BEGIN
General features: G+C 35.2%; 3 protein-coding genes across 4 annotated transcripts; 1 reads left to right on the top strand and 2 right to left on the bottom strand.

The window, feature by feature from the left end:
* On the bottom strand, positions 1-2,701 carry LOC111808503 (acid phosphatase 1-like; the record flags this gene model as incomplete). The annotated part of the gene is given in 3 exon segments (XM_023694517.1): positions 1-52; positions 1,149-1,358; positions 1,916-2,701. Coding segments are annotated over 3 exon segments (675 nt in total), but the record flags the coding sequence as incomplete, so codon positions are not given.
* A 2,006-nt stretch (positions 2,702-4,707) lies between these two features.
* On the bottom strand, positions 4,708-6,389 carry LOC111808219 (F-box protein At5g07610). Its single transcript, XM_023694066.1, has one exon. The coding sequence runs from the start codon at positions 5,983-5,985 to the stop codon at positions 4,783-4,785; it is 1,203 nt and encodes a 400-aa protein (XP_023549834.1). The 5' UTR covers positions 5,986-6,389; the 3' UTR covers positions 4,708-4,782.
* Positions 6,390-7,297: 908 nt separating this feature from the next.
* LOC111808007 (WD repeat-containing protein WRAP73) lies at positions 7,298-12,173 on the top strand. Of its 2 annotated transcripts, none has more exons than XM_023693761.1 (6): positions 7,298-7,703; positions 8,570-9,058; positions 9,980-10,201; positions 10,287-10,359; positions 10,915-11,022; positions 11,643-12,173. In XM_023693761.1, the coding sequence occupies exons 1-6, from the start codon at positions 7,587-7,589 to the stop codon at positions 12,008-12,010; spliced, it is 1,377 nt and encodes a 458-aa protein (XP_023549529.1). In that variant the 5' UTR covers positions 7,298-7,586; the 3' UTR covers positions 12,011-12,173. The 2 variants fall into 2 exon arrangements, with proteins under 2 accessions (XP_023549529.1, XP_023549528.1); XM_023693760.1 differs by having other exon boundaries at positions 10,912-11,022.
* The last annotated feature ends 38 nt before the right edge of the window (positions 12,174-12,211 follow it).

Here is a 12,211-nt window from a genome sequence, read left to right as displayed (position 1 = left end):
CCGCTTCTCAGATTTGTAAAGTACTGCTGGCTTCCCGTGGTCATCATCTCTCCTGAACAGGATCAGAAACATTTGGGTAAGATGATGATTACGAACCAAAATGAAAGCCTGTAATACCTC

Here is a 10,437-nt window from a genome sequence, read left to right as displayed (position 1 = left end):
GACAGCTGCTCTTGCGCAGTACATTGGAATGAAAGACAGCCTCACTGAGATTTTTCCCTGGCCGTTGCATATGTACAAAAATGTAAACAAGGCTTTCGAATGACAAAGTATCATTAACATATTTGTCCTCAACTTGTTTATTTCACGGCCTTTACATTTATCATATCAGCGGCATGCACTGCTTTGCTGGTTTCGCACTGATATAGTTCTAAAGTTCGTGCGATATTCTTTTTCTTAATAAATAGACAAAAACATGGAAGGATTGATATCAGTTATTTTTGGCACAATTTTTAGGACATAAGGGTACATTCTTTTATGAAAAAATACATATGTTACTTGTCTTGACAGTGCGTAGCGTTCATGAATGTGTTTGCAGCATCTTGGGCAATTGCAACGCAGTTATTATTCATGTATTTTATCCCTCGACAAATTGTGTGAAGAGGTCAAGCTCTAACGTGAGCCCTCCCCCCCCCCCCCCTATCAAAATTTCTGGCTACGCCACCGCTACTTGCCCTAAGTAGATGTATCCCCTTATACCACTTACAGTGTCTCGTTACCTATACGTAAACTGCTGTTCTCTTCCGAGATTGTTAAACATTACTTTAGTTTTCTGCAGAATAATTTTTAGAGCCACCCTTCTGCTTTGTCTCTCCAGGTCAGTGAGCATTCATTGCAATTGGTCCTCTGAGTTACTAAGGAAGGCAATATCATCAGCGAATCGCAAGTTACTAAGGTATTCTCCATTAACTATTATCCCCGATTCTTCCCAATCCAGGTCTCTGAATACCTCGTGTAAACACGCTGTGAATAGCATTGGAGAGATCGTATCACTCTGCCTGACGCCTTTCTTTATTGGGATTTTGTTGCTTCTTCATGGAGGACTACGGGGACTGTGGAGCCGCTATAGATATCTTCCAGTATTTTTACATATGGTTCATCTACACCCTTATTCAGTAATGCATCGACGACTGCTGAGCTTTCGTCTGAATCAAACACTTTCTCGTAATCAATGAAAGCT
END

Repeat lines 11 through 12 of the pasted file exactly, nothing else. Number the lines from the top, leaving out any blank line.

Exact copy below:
Here is a 10,437-nt window from a genome sequence, read left to right as displayed (position 1 = left end):
GACAGCTGCTCTTGCGCAGTACATTGGAATGAAAGACAGCCTCACTGAGATTTTTCCCTGGCCGTTGCATATGTACAAAAATGTAAACAAGGCTTTCGAATGACAAAGTATCATTAACATATTTGTCCTCAACTTGTTTATTTCACGGCCTTTACATTTATCATATCAGCGGCATGCACTGCTTTGCTGGTTTCGCACTGATATAGTTCTAAAGTTCGTGCGATATTCTTTTTCTTAATAAATAGACAAAAACATGGAAGGATTGATATCAGTTATTTTTGGCACAATTTTTAGGACATAAGGGTACATTCTTTTATGAAAAAATACATATGTTACTTGTCTTGACAGTGCGTAGCGTTCATGAATGTGTTTGCAGCATCTTGGGCAATTGCAACGCAGTTATTATTCATGTATTTTATCCCTCGACAAATTGTGTGAAGAGGTCAAGCTCTAACGTGAGCCCTCCCCCCCCCCCCCCTATCAAAATTTCTGGCTACGCCACCGCTACTTGCCCTAAGTAGATGTATCCCCTTATACCACTTACAGTGTCTCGTTACCTATACGTAAACTGCTGTTCTCTTCCGAGATTGTTAAACATTACTTTAGTTTTCTGCAGAATAATTTTTAGAGCCACCCTTCTGCTTTGTCTCTCCAGGTCAGTGAGCATTCATTGCAATTGGTCCTCTGAGTTACTAAGGAAGGCAATATCATCAGCGAATCGCAAGTTACTAAGGTATTCTCCATTAACTATTATCCCCGATTCTTCCCAATCCAGGTCTCTGAATACCTCGTGTAAACACGCTGTGAATAGCATTGGAGAGATCGTATCACTCTGCCTGACGCCTTTCTTTATTGGGATTTTGTTGCTTCTTCATGGAGGACTACGGGGACTGTGGAGCCGCTATAGATATCTTCCAGTATTTTTACATATGGTTCATCTACACCCTTATTCAGTAATGCATCGACGACTGCTGAGCTTTCGTCTGAATCAAACACTTTCTCGTAATCAATGAAAGCT